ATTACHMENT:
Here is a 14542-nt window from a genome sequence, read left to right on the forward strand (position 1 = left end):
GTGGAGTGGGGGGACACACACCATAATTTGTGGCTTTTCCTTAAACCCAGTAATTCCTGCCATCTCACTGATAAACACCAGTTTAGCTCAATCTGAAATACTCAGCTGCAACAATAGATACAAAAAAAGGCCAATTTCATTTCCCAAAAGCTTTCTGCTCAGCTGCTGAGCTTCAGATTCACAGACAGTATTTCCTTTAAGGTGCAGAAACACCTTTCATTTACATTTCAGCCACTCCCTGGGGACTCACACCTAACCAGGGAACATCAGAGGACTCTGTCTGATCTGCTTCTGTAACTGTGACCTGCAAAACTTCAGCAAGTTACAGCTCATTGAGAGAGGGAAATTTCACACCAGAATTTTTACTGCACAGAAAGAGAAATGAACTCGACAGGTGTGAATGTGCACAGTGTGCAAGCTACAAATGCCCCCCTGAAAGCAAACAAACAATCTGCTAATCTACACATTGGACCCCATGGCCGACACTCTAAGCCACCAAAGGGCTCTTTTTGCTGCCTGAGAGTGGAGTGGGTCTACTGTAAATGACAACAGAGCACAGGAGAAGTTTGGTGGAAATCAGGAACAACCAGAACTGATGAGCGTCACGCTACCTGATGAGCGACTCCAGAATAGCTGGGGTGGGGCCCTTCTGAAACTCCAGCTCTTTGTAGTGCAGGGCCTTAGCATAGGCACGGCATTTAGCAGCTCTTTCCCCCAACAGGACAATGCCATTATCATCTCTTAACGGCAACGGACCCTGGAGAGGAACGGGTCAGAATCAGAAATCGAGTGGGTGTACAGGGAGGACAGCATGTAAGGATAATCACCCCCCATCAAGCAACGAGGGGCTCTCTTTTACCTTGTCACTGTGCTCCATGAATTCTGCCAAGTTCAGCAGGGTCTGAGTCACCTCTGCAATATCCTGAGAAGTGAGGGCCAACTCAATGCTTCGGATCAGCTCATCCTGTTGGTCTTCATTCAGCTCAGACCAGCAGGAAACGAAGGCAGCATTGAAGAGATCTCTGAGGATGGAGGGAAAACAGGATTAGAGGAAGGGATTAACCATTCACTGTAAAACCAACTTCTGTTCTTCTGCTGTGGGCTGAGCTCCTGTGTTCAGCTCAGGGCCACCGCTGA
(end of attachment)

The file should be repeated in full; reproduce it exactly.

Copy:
Here is a 14542-nt window from a genome sequence, read left to right on the forward strand (position 1 = left end):
GTGGAGTGGGGGGACACACACCATAATTTGTGGCTTTTCCTTAAACCCAGTAATTCCTGCCATCTCACTGATAAACACCAGTTTAGCTCAATCTGAAATACTCAGCTGCAACAATAGATACAAAAAAAGGCCAATTTCATTTCCCAAAAGCTTTCTGCTCAGCTGCTGAGCTTCAGATTCACAGACAGTATTTCCTTTAAGGTGCAGAAACACCTTTCATTTACATTTCAGCCACTCCCTGGGGACTCACACCTAACCAGGGAACATCAGAGGACTCTGTCTGATCTGCTTCTGTAACTGTGACCTGCAAAACTTCAGCAAGTTACAGCTCATTGAGAGAGGGAAATTTCACACCAGAATTTTTACTGCACAGAAAGAGAAATGAACTCGACAGGTGTGAATGTGCACAGTGTGCAAGCTACAAATGCCCCCCTGAAAGCAAACAAACAATCTGCTAATCTACACATTGGACCCCATGGCCGACACTCTAAGCCACCAAAGGGCTCTTTTTGCTGCCTGAGAGTGGAGTGGGTCTACTGTAAATGACAACAGAGCACAGGAGAAGTTTGGTGGAAATCAGGAACAACCAGAACTGATGAGCGTCACGCTACCTGATGAGCGACTCCAGAATAGCTGGGGTGGGGCCCTTCTGAAACTCCAGCTCTTTGTAGTGCAGGGCCTTAGCATAGGCACGGCATTTAGCAGCTCTTTCCCCCAACAGGACAATGCCATTATCATCTCTTAACGGCAACGGACCCTGGAGAGGAACGGGTCAGAATCAGAAATCGAGTGGGTGTACAGGGAGGACAGCATGTAAGGATAATCACCCCCCATCAAGCAACGAGGGGCTCTCTTTTACCTTGTCACTGTGCTCCATGAATTCTGCCAAGTTCAGCAGGGTCTGAGTCACCTCTGCAATATCCTGAGAAGTGAGGGCCAACTCAATGCTTCGGATCAGCTCATCCTGTTGGTCTTCATTCAGCTCAGACCAGCAGGAAACGAAGGCAGCATTGAAGAGATCTCTGAGGATGGAGGGAAAACAGGATTAGAGGAAGGGATTAACCATTCACTGTAAAACCAACTTCTGTTCTTCTGCTGTGGGCTGAGCTCCTGTGTTCAGCTCAGGGCCACCGCTGA